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Key wordsautomatic speech recognition systems; consonant recognition; native/Non-native listener/model comparisons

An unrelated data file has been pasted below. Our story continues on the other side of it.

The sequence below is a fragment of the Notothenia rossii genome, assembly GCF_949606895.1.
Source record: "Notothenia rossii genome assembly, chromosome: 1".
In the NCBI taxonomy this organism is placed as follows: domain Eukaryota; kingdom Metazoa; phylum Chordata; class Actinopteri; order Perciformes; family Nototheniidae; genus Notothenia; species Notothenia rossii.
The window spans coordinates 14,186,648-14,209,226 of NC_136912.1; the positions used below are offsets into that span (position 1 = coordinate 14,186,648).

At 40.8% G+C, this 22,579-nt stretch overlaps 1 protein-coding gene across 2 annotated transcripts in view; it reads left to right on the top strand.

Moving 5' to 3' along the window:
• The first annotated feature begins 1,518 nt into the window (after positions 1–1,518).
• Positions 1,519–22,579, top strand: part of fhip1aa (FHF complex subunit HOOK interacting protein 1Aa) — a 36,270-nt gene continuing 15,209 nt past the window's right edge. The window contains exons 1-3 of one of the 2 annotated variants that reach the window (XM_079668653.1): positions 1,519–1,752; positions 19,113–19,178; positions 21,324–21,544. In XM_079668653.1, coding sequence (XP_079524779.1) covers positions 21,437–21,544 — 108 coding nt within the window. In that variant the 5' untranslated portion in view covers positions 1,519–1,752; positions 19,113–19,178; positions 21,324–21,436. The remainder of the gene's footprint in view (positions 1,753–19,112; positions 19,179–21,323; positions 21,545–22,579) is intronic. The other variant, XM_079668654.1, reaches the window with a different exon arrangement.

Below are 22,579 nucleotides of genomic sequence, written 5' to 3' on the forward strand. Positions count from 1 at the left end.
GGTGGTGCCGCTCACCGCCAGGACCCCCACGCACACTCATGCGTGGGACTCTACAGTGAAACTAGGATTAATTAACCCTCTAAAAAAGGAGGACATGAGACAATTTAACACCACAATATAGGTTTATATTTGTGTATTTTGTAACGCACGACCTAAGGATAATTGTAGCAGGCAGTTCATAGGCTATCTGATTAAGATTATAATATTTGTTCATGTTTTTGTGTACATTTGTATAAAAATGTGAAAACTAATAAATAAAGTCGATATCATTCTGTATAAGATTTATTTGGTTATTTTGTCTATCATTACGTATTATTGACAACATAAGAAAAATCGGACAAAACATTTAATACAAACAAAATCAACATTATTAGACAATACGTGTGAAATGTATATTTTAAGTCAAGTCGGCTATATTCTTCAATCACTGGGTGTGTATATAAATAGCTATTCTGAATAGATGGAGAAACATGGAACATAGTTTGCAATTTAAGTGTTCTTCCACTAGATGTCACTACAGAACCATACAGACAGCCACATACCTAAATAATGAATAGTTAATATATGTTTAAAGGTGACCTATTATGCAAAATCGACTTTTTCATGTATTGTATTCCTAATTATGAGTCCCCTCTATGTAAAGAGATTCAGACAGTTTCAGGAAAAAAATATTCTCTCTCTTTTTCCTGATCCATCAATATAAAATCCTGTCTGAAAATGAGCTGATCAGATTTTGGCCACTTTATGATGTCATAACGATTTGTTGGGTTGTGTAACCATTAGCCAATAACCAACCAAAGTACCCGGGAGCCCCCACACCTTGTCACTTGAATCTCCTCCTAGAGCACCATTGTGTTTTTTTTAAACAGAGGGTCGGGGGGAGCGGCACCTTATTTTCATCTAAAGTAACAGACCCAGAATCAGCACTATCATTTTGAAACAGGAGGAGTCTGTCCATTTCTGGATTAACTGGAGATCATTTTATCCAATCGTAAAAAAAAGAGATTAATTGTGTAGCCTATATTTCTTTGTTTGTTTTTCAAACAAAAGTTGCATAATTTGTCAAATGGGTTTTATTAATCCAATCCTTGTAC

Speakers and VCV material Twelve female and 12 male native English talkers aged between 18-49 contributed to the corpus. Speakers produced each of the 24 consonants (/b/, /d/, /g/, /p/, /t/, /k/, /s/, //, /f/, /v/, //, //, /t/, /z/, //, /h/, /d/, /m/, /n/, //, /w/, //, /y/, /l/) in nine vowel contexts consisting of all possible combinations of the three vowels /i:/ (as in “beat”), /u:/ (as in “boot”), and /ae/ (as in “bat”). Each VCV was produced using both front and back stress (e.g. ‘aba vs ab’a) giving a total of 24 (speakers) * 24 (consonants) * 2 (stress types) * 9 (vowel contexts) = 10368 tokens. Pilot listening tests were carried out to identify unusable tokens due to poor pronunciations or other problems. See the Technical details page for further details of the collection and post-processing procedure. Training, development and test sets Training material comes from 8 male and 8 female speakers while tokens from the remaining 8 speakers are used in the independent test set. A development set will be released shortly. After removing unusable tokens identified during post-processing, the training set consists of 6664 clean tokens. Seven tests sets, corresponding to a quiet and 6 noise conditions, are available. Each test set contains 16 instances of each of the 24 consonants, for a total of 384 tokens. Listeners will identify consonants in each of the test conditions. Minimally, each contribution to the special session should report results on some or all of the test sets. Scoring software will be released in February 2008. Noise The table shows the 7 conditions: TEST SET NOISE TYPE SNR (DB) 1 clean — 2 competing talker -6 3 8-talker babble -2 4 speech-shaped noise -6 5 factory noise 0 6 modulated speech-shaped noise -6 7 3-speaker babble -3 These noise types provide a challenging and varied range of conditions. Signal-to-noise ratios were determined using pilot tests with listeners with the goal of producing similar identification scores (~ 65-70%) in each noise condition. VCV tokens are additively embedded in noise samples of duration 1.2s. The SNR is computed token-wise and refers to the SNR in the section where the speech and noise overlap. The time of onset of each VCV takes on one of 8 values ranging from 0 to 400 ms. In addition, test materials are also available as “stereo” sound files which are identical to the test sets except that the the noise and VCV tokens are in separate channels. We have made the test material available in this form to support computational models of human consonant perception which may wish to make some assumptions about e.g. ideal noise processing, and also to allow for the computation of idealised engineering systems (e.g. to determine performance ceilings). Of course, contributors should clearly distinguish which of their results are based on the single-channel and dual-channel noise sets.